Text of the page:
4. The question relating to B schedule property is of a very different, and much more difficult nature. It consists of money obtained by 1st defendant, as consideration for giving two sons in adoption; 1st defendant and his remaining sons (plaintiff and defendants 2, 3, and 4) make up the joint family concerned in the suit. What we have to decide is, whether money so obtained is the self-acquisition of 1st defendant or the property of the joint family.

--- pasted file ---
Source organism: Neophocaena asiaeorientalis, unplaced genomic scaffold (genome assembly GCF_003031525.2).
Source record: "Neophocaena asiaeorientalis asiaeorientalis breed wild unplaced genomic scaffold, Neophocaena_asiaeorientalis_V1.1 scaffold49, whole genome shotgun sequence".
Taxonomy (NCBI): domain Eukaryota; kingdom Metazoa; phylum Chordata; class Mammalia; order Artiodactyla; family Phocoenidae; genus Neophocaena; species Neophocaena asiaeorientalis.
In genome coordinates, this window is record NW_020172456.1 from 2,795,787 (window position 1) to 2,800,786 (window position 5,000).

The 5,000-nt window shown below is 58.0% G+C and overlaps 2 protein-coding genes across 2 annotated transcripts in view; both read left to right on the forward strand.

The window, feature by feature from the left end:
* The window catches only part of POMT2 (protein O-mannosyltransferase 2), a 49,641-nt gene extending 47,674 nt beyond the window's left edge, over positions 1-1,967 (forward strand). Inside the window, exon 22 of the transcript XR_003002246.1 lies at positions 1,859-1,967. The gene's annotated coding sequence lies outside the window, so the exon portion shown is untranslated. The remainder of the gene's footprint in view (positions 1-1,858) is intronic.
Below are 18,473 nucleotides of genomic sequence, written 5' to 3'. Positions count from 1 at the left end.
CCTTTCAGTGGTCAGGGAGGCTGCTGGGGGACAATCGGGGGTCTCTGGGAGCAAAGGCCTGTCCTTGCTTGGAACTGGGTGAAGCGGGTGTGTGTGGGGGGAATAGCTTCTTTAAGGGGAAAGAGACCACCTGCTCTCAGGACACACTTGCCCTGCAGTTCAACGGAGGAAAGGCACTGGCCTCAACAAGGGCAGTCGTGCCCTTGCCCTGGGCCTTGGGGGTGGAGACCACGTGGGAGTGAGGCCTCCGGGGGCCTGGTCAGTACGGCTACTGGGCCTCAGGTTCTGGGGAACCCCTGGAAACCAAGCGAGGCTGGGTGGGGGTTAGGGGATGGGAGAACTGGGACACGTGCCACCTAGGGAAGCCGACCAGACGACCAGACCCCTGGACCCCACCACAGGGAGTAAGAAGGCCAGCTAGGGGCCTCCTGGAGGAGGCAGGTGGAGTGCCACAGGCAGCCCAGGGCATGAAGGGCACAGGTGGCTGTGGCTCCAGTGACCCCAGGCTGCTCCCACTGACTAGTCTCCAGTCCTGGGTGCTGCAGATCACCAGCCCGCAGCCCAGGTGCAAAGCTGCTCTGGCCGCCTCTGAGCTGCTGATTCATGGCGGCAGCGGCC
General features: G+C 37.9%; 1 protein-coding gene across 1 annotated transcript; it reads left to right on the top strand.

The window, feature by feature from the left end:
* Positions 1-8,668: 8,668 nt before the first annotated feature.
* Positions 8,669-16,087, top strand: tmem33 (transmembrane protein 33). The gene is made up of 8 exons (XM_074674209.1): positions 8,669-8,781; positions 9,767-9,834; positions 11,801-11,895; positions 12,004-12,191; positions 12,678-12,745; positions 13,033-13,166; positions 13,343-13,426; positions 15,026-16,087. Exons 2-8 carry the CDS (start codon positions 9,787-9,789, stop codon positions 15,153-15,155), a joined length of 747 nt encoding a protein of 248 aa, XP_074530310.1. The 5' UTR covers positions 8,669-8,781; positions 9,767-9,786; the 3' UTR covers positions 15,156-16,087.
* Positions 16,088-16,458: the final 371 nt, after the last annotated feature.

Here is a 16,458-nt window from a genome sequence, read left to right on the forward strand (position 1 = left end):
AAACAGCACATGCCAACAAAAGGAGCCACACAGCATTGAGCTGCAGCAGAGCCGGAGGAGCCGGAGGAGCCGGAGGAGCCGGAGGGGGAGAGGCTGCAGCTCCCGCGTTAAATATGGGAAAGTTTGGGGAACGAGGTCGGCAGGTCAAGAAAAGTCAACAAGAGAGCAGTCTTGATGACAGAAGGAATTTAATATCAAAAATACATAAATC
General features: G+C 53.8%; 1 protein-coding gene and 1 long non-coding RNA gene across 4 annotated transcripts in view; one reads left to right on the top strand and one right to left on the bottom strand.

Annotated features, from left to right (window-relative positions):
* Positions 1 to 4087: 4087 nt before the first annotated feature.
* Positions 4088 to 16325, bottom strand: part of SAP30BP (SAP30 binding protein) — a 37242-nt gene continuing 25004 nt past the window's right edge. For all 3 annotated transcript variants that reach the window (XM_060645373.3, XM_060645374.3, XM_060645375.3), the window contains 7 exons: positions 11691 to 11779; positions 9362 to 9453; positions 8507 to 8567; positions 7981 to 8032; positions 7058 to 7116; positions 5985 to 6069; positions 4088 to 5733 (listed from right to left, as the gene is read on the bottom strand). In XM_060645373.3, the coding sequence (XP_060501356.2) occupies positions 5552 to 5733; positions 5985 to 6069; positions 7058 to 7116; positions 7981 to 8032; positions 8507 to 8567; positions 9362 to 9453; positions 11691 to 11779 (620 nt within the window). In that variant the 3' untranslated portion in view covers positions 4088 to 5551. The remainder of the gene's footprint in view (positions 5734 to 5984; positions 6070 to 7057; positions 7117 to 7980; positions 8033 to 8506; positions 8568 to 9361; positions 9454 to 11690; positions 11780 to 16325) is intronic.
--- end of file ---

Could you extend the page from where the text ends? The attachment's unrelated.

5. Both the lower Courts have treated this question, as one of pure Hindu Law; and have come to opposite conclusions; that of the District Judge being adverse to plaintiff-appellant. The learned Vakil, who appeared for the latter, suggested in argument before us, that it is a matter which should be determined by caste custom before us and that an issue should be framed and referred for determination on evidence to be newly recorded. Mr. S. Srinivasa Ayyangar for 1st respondent (1st defendant) objects to this; and we think his objection must be allowed. The plaint contains absolutely no reference to a custom; and from the judgments of both the lower Courts, it is clear that nothing of the kind was set up before them. We cannot, therefore, allow this plea to be set up in Second Appeal. It is possible that a legal custom exists, which, when properly pleaded and proved, may render our decision on the question, of merely academic interest; but so far as this case is concerned, we have no alternative but to deal with the question, from the only point of view, disclosed in the pleadings before us, that of pure Hindu Law. And it is unfortunately one of first impression, on which there appears to be no authority, either in case-law or text-books. There is only one case so far as appears, which, though not dealing with the question before us, tends to show some light upon it. It is reported in Murugappa Chetti v. Nagappa Chetti (1906) 29 Mad. 161 and arises out of a similar adoption, for consideration in a Nattukottai Chatty family. The question for the learned Judges' decision was whether the payment of consideration invalidated the adoption; and they decided that it did not, although the practice of receiving consideration for an adoption was one, which could not but be reprobated, and although an agreement to pay consideration was not enforceable. But the leading judgment, which is that of Subramania Iyer, Officiating Chief Justice, contains passages, which I find very instructive in our present difficulty.